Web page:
Emory Report
July 21, 2008
Volume 60, Number 35



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July 21, 2008
Creating chemistry of hope

By Carol Clark

Sometimes the chemistry just isn’t right. Most people give up in that situation, but Dennis Liotta persists until he comes up with a solution.

The Samuel Candler Dobbs Professor of Chemistry was determined to help establish a biotechnology company focused on the needs of the developing world. After a long journey with many false starts, funding was secured and the business model for the project was reformulated.

In July, iThemba Pharmaceuticals officially began operations in a suburb of Johannesburg, South Africa. iThemba (pronounced e-tem’-ba) means “hope” in Zulu.

“I guess we were stubborn enough,” Liotta says of the international group of six scientists who worked for seven years to move the project from concept to concrete reality.

“A more sensible person probably would have walked away, but I believe in this,” Liotta adds. “Addressing unmet medical needs in the developing world is one of those ideas that I feel compelled to see happen. We have to give it a try.”

Liotta is part of an interdis- ciplinary team of researchers at Emory that has developed two FDA-approved drugs — including the breakthrough HIV therapy Emtriva — and has four other drugs in clinical trials.

Not only is he one of the world’s foremost medicinal chemists, Liotta is also dedicated to developing what he considers a vital, missing element in global health — human capital in the developing world. He spearheads the Emory Global Health Drug Discovery Program, which brings South African scholars here for hands-on research training. The visiting scientists gain knowledge in how to develop therapies for combating the epidemics faced by their country, but they have few opportunities to apply that knowledge back home.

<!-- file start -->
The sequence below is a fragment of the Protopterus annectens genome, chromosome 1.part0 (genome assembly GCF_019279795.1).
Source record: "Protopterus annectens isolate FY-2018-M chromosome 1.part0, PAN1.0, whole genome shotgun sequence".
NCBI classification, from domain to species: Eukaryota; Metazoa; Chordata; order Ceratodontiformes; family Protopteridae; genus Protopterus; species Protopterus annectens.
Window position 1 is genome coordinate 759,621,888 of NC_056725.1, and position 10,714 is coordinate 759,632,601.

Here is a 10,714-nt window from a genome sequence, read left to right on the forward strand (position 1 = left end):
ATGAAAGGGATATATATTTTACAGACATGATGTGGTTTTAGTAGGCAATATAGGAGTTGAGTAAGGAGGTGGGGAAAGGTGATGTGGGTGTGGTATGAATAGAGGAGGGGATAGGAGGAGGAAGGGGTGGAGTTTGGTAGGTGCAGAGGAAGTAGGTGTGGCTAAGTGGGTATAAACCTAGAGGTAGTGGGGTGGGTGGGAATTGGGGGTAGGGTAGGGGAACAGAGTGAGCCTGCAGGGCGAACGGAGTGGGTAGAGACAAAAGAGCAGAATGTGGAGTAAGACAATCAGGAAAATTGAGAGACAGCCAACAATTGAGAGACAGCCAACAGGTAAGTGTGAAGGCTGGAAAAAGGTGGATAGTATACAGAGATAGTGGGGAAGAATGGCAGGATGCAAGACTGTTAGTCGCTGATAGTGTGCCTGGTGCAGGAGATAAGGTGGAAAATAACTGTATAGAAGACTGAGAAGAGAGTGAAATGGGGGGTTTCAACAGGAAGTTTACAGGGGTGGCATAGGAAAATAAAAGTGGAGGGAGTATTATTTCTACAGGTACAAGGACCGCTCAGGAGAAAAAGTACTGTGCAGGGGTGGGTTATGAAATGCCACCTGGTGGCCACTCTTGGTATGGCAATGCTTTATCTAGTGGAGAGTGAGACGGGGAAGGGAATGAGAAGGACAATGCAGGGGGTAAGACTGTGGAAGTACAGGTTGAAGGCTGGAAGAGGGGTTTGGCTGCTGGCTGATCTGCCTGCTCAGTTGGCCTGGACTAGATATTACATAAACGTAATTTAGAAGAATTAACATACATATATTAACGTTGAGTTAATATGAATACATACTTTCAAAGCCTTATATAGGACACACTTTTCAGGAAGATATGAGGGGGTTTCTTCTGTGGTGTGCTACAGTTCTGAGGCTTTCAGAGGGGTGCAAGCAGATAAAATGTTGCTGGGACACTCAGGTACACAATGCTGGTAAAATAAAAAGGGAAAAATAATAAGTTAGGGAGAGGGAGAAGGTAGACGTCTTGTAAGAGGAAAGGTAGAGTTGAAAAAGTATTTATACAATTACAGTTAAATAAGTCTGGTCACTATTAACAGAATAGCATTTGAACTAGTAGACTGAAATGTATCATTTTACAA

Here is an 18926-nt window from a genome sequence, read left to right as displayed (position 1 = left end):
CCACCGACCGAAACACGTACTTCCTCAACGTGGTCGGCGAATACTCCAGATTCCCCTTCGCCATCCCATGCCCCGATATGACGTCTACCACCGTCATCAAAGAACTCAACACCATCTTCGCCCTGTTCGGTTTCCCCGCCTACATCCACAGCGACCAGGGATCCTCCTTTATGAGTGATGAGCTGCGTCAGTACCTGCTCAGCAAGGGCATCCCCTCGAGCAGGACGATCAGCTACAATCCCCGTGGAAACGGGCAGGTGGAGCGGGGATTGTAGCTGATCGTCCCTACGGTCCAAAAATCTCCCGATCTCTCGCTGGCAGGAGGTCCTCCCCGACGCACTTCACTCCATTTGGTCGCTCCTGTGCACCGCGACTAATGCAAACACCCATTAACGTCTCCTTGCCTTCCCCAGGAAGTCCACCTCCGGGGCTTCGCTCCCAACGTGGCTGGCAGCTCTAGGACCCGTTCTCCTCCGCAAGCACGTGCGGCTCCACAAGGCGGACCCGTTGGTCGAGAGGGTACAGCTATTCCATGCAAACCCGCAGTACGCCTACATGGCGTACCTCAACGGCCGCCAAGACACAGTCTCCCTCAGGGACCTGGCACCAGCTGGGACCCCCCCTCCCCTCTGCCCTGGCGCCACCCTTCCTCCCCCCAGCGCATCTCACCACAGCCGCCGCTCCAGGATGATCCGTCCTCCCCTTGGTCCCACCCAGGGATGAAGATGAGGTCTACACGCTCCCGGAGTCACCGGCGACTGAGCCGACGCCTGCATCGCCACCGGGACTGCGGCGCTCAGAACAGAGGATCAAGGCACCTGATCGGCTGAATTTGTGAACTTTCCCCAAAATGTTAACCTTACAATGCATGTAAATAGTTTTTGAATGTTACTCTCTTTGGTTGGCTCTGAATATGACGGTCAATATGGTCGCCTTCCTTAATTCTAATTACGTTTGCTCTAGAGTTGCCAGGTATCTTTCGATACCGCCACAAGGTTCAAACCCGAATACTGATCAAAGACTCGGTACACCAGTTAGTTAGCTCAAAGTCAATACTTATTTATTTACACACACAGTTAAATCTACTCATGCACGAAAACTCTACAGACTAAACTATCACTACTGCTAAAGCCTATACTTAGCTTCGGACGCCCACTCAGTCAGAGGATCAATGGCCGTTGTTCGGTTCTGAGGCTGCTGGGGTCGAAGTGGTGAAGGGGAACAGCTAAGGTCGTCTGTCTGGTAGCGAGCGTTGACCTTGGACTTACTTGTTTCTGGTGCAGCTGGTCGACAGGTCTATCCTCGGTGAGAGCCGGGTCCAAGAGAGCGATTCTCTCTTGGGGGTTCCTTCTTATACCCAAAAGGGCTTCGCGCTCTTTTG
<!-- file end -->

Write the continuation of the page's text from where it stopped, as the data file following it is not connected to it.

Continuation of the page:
Liotta and a group of other eminent scientists had an idea: Why not start a biotech lab in Johannesburg, to serve as a catalyst? “South Africans are creative and versatile. We figured that, if they see a success, they will probably try to replicate it,” Liotta explains.

The scientists started the company on paper. The original business plan called for conducting contract chemical synthesis of drugs for epidemics affecting Africa’s impoverished populations — especially HIV, tuberculosis and malaria. Many pharmaceutical companies are unwilling to invest in medicines for these diseases, since the markets are small and the profits are lower in the developing world. iThemba would help fill that gap.

“We pursued different approaches for funding, but each time it never materialized,” Liotta says. “The problem was, iThemba had no intellectual property.”

Finally, funding was secured from two South African government programs, LifeLAB and BioPAD, which agreed to provide about $5 million in start-up costs for iThemba.

Meanwhile, India, China and Eastern Europe had grown into major centers for contract synthesis, making that operating model less viable for South Africa. A new business plan was needed.

Once again, Liotta and his colleagues came through with solutions.

Emory researchers had found a new, faster method for synthesizing the HIV drug Abacavir. Could the method be scaled up in a way that could reduce production costs?

In addition, Emory researchers had developed novel pro-drug inhibitors for targeting latent tuberculosis — a disease that often accompanies HIV and is persistent and difficult to treat. Could the pro-drug inhibitors be turned into an easy-to-use and effective compound for treating latent TB?

Liotta arranged for iThemba to receive licensing agreements to conduct further nuts-and-bolts research into both of these important questions.

“We’re going to try and find other technologies that have been discovered at pharmaceutical companies but haven’t been pursued because the markets are in the developing world,” Liotta says of iThemba. “It’s an interesting business model. We think we can make modest profits and be even more successful every now and then, when we discover something with markets in both the developing and non-developing world.”

Beginning with a core staff of seven, iThemba is now at work on the company’s mission to bring more affordable treatments for devastating diseases to Africa and beyond. After years of his own work on the project, including dozens of trips to South Africa, Liotta remains an enthusiastic advocate of that mission.

“I like to jumpstart things,” he says. “It’s fun learning about another country and what’s important to people in different cultures. South Africa is a beautiful place to visit and the people are very friendly. It’s easy to get sucked into wanting to help.”